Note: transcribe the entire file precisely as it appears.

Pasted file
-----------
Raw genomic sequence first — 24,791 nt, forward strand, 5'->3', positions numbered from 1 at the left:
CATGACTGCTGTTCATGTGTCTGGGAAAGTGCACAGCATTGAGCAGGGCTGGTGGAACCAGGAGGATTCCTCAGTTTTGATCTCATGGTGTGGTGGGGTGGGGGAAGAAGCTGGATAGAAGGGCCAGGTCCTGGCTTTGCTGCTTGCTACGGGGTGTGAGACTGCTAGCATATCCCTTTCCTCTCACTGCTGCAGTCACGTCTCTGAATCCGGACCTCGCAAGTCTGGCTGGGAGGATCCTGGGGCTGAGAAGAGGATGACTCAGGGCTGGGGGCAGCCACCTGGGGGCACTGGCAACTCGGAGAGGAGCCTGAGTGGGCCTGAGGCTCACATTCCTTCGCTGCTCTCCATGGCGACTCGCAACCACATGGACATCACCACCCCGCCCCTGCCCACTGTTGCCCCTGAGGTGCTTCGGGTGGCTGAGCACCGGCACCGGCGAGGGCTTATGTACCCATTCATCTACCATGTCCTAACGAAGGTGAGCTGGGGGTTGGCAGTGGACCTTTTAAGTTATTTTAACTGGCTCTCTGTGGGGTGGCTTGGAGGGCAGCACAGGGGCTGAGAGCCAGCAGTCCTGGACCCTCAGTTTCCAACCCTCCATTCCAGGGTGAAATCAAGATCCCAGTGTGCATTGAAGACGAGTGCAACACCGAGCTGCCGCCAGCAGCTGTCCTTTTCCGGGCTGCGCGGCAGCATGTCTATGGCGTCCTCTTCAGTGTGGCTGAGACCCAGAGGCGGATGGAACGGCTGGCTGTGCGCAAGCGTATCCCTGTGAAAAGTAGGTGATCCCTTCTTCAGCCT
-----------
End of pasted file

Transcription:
Raw genomic sequence first — 24,791 nt, forward strand, 5'->3', positions numbered from 1 at the left:
CATGACTGCTGTTCATGTGTCTGGGAAAGTGCACAGCATTGAGCAGGGCTGGTGGAACCAGGAGGATTCCTCAGTTTTGATCTCATGGTGTGGTGGGGTGGGGGAAGAAGCTGGATAGAAGGGCCAGGTCCTGGCTTTGCTGCTTGCTACGGGGTGTGAGACTGCTAGCATATCCCTTTCCTCTCACTGCTGCAGTCACGTCTCTGAATCCGGACCTCGCAAGTCTGGCTGGGAGGATCCTGGGGCTGAGAAGAGGATGACTCAGGGCTGGGGGCAGCCACCTGGGGGCACTGGCAACTCGGAGAGGAGCCTGAGTGGGCCTGAGGCTCACATTCCTTCGCTGCTCTCCATGGCGACTCGCAACCACATGGACATCACCACCCCGCCCCTGCCCACTGTTGCCCCTGAGGTGCTTCGGGTGGCTGAGCACCGGCACCGGCGAGGGCTTATGTACCCATTCATCTACCATGTCCTAACGAAGGTGAGCTGGGGGTTGGCAGTGGACCTTTTAAGTTATTTTAACTGGCTCTCTGTGGGGTGGCTTGGAGGGCAGCACAGGGGCTGAGAGCCAGCAGTCCTGGACCCTCAGTTTCCAACCCTCCATTCCAGGGTGAAATCAAGATCCCAGTGTGCATTGAAGACGAGTGCAACACCGAGCTGCCGCCAGCAGCTGTCCTTTTCCGGGCTGCGCGGCAGCATGTCTATGGCGTCCTCTTCAGTGTGGCTGAGACCCAGAGGCGGATGGAACGGCTGGCTGTGCGCAAGCGTATCCCTGTGAAAAGTAGGTGATCCCTTCTTCAGCCT